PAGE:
It looks like you just want to open a copy of Windows Explorer. You can do that by simply calling Process.Start() and specifying just a folder path with no filename:
The default behavior of the Windows shell, given a command like this on the command line (or a shortcut or a Run command) is to open Windows Explorer to show the contents of the specified path.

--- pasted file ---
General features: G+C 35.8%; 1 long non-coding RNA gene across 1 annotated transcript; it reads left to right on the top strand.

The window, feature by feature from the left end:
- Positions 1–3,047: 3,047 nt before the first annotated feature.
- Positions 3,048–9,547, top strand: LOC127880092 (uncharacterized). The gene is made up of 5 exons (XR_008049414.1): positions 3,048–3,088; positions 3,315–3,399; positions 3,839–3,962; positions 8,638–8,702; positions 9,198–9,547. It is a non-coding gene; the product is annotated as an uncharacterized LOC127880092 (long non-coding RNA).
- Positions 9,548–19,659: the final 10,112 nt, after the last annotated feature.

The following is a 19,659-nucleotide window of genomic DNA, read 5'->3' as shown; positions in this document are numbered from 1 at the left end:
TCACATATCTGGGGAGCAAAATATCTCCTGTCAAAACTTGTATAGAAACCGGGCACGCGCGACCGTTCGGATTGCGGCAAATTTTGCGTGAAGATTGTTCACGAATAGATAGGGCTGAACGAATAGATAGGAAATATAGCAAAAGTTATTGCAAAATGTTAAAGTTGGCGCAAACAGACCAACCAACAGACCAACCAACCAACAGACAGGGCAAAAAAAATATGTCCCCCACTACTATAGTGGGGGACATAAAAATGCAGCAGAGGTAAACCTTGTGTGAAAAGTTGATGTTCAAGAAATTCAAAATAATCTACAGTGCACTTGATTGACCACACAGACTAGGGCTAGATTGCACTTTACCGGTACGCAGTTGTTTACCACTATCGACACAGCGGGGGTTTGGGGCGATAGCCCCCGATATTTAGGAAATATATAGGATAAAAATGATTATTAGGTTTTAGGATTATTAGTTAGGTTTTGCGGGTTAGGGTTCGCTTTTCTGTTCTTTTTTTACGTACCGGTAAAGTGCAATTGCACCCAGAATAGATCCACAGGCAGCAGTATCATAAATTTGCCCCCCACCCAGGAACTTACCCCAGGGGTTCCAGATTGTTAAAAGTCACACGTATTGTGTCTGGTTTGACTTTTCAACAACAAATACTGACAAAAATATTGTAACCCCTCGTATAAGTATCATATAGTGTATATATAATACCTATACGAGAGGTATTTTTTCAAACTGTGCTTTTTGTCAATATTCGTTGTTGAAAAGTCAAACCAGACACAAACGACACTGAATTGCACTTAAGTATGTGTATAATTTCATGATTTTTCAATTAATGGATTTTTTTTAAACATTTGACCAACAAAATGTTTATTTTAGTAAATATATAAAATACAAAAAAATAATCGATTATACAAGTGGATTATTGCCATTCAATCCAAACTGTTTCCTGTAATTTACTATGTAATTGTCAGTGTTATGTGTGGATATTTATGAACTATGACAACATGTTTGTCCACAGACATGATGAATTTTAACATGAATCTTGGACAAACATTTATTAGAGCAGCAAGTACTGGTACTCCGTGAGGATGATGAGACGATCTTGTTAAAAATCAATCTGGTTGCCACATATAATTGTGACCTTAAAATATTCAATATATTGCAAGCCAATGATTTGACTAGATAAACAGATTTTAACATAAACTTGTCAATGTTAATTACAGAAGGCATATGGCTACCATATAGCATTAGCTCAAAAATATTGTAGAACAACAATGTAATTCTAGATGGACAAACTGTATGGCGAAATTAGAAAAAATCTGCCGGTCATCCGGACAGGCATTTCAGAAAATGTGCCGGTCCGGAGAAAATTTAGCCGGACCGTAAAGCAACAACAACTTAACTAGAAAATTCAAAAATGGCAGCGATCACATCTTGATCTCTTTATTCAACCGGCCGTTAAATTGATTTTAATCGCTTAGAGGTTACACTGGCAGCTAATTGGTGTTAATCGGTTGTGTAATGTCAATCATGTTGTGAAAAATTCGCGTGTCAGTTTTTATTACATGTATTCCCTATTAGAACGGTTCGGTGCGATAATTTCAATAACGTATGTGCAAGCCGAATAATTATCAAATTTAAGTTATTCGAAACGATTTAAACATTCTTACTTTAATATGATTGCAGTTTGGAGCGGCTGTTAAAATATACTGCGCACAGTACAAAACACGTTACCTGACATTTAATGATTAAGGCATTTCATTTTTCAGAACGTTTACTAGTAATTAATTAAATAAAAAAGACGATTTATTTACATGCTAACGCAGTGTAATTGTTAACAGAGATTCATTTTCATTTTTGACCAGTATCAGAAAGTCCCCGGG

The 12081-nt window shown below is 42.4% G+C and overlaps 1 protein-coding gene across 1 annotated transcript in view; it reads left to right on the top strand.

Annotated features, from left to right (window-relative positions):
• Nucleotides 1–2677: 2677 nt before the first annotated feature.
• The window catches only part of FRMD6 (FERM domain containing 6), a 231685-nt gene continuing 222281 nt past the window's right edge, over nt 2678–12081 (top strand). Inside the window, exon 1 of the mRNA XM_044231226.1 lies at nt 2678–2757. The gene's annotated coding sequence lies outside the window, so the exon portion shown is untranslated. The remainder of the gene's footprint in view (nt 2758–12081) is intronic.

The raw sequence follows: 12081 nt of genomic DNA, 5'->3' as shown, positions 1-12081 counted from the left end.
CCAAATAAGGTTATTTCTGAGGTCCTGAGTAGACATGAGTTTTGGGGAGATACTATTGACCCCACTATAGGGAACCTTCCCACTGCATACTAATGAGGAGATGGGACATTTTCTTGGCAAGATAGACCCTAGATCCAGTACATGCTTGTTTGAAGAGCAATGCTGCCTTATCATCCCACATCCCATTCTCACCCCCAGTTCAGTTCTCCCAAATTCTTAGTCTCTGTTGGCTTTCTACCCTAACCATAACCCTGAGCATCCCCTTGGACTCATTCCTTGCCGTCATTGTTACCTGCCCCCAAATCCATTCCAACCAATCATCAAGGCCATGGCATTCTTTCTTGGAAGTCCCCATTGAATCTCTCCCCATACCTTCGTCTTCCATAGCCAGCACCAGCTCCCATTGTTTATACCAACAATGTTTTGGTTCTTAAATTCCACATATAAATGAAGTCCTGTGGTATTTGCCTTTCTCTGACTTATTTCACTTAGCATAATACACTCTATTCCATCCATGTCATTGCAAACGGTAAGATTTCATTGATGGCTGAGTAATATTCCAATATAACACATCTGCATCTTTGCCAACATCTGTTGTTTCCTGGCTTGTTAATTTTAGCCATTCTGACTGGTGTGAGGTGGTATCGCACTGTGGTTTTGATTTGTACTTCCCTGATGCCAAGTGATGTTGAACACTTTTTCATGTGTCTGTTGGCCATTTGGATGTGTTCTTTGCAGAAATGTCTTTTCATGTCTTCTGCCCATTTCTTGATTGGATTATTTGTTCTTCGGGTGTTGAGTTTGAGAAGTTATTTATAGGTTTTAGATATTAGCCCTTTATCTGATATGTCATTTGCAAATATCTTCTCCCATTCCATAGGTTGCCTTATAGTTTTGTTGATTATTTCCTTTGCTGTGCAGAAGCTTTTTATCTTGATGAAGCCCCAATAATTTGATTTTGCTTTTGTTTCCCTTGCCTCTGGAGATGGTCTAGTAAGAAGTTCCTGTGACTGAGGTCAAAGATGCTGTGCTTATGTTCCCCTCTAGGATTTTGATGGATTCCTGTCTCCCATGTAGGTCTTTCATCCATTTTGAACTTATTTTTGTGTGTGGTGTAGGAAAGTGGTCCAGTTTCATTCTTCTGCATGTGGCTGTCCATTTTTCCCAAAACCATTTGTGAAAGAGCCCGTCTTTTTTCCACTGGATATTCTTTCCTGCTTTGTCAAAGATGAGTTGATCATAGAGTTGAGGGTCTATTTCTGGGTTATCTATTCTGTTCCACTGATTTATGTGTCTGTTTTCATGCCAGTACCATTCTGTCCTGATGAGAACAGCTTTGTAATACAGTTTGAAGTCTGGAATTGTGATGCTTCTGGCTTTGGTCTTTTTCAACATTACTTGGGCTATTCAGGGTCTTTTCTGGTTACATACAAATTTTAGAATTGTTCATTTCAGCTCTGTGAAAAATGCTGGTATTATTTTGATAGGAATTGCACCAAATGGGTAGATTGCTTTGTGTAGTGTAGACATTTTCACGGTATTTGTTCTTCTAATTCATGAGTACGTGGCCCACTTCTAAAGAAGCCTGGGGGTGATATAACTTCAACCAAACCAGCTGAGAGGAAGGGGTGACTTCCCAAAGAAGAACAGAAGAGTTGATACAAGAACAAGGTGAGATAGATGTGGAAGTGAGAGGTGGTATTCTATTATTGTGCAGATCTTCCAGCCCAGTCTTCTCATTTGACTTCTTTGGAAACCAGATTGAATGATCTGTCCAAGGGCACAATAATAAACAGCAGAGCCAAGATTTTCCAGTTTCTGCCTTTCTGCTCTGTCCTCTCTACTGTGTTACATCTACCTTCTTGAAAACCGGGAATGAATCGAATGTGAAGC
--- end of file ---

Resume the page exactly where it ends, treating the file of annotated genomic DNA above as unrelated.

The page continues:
Now, Windows Explorer is an external process, which you are launching and then letting it do its thing. It therefore won't behave exactly like a modal dialog box, like preventing the dialog losing focus to another window. However, you can mimic the "can't do anything else with the application" behavior of a dialog by assigning the result of Process.Start (a Process) to a variable, then calling the WaitForExit() method on that Process with no parameters. This will block the application's main thread until the user closes the Explorer window you opened. It's not perfect; by blocking the thread, the application will not respond to any requests to draw itself or do any other basic things that even a dialog-interrupted window will still do, and you can still technically "activate" the window you used to launch Windows Explorer which will bring it in front of Windows Explorer. The Explorer window can also be minimized (something dialogs don't normally allow) and there isn't much you can do to prevent that.